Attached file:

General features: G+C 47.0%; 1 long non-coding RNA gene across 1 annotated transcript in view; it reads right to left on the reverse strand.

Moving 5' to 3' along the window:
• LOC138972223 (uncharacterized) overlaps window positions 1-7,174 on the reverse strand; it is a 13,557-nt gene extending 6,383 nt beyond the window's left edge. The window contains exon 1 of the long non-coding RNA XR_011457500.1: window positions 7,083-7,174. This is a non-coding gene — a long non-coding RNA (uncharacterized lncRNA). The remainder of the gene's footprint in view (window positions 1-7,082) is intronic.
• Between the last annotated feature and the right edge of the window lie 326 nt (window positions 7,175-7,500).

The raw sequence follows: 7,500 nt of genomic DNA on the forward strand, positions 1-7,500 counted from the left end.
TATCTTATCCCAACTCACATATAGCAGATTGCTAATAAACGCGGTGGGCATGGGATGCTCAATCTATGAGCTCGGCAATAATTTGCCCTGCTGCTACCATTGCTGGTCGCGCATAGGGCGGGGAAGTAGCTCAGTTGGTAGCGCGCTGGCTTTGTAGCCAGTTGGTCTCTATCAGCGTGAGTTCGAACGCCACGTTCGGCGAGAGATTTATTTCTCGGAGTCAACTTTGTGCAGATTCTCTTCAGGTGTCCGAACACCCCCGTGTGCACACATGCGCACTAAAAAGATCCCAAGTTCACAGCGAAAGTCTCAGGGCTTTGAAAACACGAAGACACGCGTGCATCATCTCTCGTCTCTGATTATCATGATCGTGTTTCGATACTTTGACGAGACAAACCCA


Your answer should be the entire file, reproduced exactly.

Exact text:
General features: G+C 47.0%; 1 long non-coding RNA gene across 1 annotated transcript in view; it reads right to left on the reverse strand.

Moving 5' to 3' along the window:
• LOC138972223 (uncharacterized) overlaps window positions 1-7,174 on the reverse strand; it is a 13,557-nt gene extending 6,383 nt beyond the window's left edge. The window contains exon 1 of the long non-coding RNA XR_011457500.1: window positions 7,083-7,174. This is a non-coding gene — a long non-coding RNA (uncharacterized lncRNA). The remainder of the gene's footprint in view (window positions 1-7,082) is intronic.
• Between the last annotated feature and the right edge of the window lie 326 nt (window positions 7,175-7,500).

The raw sequence follows: 7,500 nt of genomic DNA on the forward strand, positions 1-7,500 counted from the left end.
TATCTTATCCCAACTCACATATAGCAGATTGCTAATAAACGCGGTGGGCATGGGATGCTCAATCTATGAGCTCGGCAATAATTTGCCCTGCTGCTACCATTGCTGGTCGCGCATAGGGCGGGGAAGTAGCTCAGTTGGTAGCGCGCTGGCTTTGTAGCCAGTTGGTCTCTATCAGCGTGAGTTCGAACGCCACGTTCGGCGAGAGATTTATTTCTCGGAGTCAACTTTGTGCAGATTCTCTTCAGGTGTCCGAACACCCCCGTGTGCACACATGCGCACTAAAAAGATCCCAAGTTCACAGCGAAAGTCTCAGGGCTTTGAAAACACGAAGACACGCGTGCATCATCTCTCGTCTCTGATTATCATGATCGTGTTTCGATACTTTGACGAGACAAACCCA